Data were collected through a standard report for collection of meaningful data in CA - In-hospital Utstein Style ( 5 ), by trained nurses. The training was conducted by the researcher through an expository lecture class with slides and dialogue about the items in the collection instrument in groups of ten people, given to the nursing staff working day and night shifts. The researcher presented the instrument variables and their meanings and applied an individual case study on the addressed topic in order to generate discussions with the team and clarify possible questions about data collection.

Data were collected from February 2011 to January 2012. The researcher monitored data collection through phone calls at the end of all shifts (morning, afternoon and two night shifts) and with daily visits to the emergency room, in which nurses doubts regarding data collection were clarified, and a search was done in the medical records if no data was collected.

After inclusion in the study, patients were followed for neurological status assessment by the Cerebral Performance Category Glasgow-Pittsburgh (CPC) ( 5 ), at three different times - hospital discharge, after six months and after one year - by researcher visits to inpatient units, outpatient return consultations and phone calls.

CPC is divided into five categories: Category 1 indicates complete independence and ability to work; Category 2 indicates moderate disability, ability to work part-time and independence in the Activities of Daily Living; Category 3 indicates severe disability and total dependence for the Activities of Daily Living; Category 4 indicates a persistent vegetative state; and Category 5 indicates brain death ( 5 ).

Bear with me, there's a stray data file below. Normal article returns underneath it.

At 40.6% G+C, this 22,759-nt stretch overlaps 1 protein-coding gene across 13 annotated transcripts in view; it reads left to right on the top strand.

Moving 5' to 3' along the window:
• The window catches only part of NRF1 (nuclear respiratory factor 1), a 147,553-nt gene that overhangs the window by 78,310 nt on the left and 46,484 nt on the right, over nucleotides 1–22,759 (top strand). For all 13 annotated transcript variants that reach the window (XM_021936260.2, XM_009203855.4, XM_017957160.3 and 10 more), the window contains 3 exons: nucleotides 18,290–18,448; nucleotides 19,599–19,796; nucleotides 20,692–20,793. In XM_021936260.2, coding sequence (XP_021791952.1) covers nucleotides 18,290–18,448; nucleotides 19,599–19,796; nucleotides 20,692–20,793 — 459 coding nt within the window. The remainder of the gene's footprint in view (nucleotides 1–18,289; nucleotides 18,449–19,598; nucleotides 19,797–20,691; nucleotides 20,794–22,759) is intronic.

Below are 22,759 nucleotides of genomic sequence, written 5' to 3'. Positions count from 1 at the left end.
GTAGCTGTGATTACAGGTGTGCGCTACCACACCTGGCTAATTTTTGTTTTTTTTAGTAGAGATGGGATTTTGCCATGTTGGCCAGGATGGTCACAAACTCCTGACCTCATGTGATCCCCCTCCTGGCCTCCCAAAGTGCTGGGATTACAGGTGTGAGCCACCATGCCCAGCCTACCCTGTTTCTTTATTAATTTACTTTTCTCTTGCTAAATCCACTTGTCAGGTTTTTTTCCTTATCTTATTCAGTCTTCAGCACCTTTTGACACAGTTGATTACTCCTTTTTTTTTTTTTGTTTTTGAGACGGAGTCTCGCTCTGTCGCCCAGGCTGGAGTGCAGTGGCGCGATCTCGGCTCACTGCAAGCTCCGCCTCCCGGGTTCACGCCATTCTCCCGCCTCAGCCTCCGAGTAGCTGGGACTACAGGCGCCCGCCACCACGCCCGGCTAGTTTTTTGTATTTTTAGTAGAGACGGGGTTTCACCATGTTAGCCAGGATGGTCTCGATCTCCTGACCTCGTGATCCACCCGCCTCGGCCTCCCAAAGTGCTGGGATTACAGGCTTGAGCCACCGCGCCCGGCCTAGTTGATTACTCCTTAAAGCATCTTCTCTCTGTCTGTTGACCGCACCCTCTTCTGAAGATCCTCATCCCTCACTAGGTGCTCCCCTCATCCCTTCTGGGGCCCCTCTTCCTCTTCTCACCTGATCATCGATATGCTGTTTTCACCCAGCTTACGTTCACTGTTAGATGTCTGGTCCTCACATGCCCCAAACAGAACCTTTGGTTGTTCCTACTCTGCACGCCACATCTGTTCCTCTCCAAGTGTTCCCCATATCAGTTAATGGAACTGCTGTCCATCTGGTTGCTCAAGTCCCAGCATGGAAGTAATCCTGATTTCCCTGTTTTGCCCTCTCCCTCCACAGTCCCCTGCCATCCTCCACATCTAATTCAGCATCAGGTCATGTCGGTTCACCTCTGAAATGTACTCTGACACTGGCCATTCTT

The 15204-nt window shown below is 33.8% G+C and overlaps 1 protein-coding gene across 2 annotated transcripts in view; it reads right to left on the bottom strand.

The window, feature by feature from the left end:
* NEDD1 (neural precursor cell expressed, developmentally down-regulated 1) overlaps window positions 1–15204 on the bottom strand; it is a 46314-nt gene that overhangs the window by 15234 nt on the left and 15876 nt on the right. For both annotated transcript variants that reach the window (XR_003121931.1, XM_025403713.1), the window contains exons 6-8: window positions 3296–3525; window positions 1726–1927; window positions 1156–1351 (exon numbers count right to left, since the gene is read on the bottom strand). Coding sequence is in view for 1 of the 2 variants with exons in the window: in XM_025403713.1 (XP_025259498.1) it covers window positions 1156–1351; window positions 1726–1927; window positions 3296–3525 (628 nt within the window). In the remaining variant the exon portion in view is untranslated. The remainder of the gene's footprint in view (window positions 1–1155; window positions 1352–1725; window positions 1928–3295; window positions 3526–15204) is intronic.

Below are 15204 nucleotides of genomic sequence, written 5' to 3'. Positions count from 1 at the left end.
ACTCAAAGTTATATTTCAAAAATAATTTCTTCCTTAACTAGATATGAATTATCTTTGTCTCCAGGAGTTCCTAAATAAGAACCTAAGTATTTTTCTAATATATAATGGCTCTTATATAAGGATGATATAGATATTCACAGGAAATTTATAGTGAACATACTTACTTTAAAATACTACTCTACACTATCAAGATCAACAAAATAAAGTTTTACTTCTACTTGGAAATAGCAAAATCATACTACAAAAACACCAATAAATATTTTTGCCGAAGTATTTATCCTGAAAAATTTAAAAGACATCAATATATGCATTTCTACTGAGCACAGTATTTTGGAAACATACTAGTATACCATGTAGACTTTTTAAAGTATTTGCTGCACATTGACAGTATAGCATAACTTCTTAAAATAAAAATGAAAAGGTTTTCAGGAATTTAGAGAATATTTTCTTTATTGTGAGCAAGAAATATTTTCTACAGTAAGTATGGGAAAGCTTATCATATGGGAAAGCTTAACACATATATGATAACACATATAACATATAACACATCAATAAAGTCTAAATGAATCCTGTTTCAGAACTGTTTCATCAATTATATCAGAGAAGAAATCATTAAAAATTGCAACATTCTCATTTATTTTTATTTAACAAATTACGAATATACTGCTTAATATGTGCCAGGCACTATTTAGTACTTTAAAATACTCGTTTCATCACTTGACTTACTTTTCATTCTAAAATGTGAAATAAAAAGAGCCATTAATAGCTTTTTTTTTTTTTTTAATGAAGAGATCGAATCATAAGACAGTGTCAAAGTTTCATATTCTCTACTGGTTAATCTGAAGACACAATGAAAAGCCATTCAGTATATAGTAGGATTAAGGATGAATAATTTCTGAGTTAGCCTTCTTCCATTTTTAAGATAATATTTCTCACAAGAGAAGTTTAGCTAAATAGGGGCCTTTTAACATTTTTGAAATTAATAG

Variables were stored in the Excel spreadsheets program, version 2003, for further statistical analysis.

Statistical analysis was performed with the Statistical Package for the Social Sciences (SPSS) version 19 (Chicago, Illinois, United States). For continuous variables, the average, standard deviation, median, minimum and maximum were calculated. For categorical variables, frequency and percentage were calculated. If the patient had more than one CA, only the first episode was considered for inclusion in the analysis.

Survival curves in the first 24 hours until hospital discharge, 6 months and 1 year after hospital discharge were estimated using the Kaplan-Meier method and compared using log-rank test when survival curves did not intersect, and by Breslow test when the survival curves intersected.

In order to verify which variables best explained survival, multiple logistic regression was used, and Forward method was used to select those more closely associated with survival of patients. The verification of significant associations between variables was calculated by the hazard ratio (HR), where the chance of death is divided by the chance of survival. Significance level was 0.05.

Results

At the end of the study, 16 of the 285 patients survived hospital discharge and 13 survived the six months and one year follow-ups, meaning no losses during the study.